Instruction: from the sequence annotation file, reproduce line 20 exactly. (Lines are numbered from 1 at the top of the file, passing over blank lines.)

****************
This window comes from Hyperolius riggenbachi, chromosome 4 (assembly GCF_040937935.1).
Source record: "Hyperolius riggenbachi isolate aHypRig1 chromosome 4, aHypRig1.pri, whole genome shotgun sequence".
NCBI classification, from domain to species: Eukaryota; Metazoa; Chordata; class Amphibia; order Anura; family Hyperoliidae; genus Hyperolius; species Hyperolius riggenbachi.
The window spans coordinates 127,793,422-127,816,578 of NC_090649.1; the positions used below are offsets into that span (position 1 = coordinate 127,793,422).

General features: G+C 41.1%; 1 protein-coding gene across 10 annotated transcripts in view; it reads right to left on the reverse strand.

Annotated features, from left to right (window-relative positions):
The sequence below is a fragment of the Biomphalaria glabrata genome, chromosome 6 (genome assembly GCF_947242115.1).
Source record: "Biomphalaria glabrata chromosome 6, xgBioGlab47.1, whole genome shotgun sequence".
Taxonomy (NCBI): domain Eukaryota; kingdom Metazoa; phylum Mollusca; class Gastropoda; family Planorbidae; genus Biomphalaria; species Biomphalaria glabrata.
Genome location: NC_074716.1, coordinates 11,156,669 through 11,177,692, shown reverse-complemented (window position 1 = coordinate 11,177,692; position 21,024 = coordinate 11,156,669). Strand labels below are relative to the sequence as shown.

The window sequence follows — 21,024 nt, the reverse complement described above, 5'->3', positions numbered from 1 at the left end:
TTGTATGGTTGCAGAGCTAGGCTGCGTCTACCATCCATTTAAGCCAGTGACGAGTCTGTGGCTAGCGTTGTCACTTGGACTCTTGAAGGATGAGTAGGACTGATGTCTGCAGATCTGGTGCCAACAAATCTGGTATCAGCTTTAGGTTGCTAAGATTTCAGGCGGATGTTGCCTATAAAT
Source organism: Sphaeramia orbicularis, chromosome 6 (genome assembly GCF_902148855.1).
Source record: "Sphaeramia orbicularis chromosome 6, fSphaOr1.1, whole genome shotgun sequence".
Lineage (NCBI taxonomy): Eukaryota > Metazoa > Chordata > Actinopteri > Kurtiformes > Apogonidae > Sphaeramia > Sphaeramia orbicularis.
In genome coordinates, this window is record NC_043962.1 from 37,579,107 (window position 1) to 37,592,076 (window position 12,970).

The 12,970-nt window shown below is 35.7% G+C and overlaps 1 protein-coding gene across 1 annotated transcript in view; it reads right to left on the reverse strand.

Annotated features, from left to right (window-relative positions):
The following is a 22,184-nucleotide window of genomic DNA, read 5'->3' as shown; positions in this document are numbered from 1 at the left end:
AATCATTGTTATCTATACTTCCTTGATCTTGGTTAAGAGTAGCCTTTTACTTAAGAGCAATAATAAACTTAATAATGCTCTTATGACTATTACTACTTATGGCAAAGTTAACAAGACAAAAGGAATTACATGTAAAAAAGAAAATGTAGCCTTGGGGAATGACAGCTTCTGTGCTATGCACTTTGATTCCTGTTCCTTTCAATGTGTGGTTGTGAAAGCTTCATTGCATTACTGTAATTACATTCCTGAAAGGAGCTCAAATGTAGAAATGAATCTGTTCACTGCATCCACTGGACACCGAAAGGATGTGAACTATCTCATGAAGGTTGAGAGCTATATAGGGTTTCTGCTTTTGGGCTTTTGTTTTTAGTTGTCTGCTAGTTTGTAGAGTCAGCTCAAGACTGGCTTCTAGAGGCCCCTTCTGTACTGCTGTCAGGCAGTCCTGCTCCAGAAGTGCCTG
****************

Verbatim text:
AATCATTGTTATCTATACTTCCTTGATCTTGGTTAAGAGTAGCCTTTTACTTAAGAGCAATAATAAACTTAATAATGCTCTTATGACTATTACTACTTATGGCAAAGTTAACAAGACAAAAGGAATTACATGTAAAAAAGAAAATGTAGCCTTGGGGAATGACAGCTTCTGTGCTATGCACTTTGATTCCTGTTCCTTTCAATGTGTGGTTGTGAAAGCTTCATTGCATTACTGTAATTACATTCCTGAAAGGAGCTCAAATGTAGAAATGAATCTGTTCACTGCATCCACTGGACACCGAAAGGATGTGAACTATCTCATGAAGGTTGAGAGCTATATAGGGTTTCTGCTTTTGGGCTTTTGTTTTTAGTTGTCTGCTAGTTTGTAGAGTCAGCTCAAGACTGGCTTCTAGAGGCCCCTTCTGTACTGCTGTCAGGCAGTCCTGCTCCAGAAGTGCCTG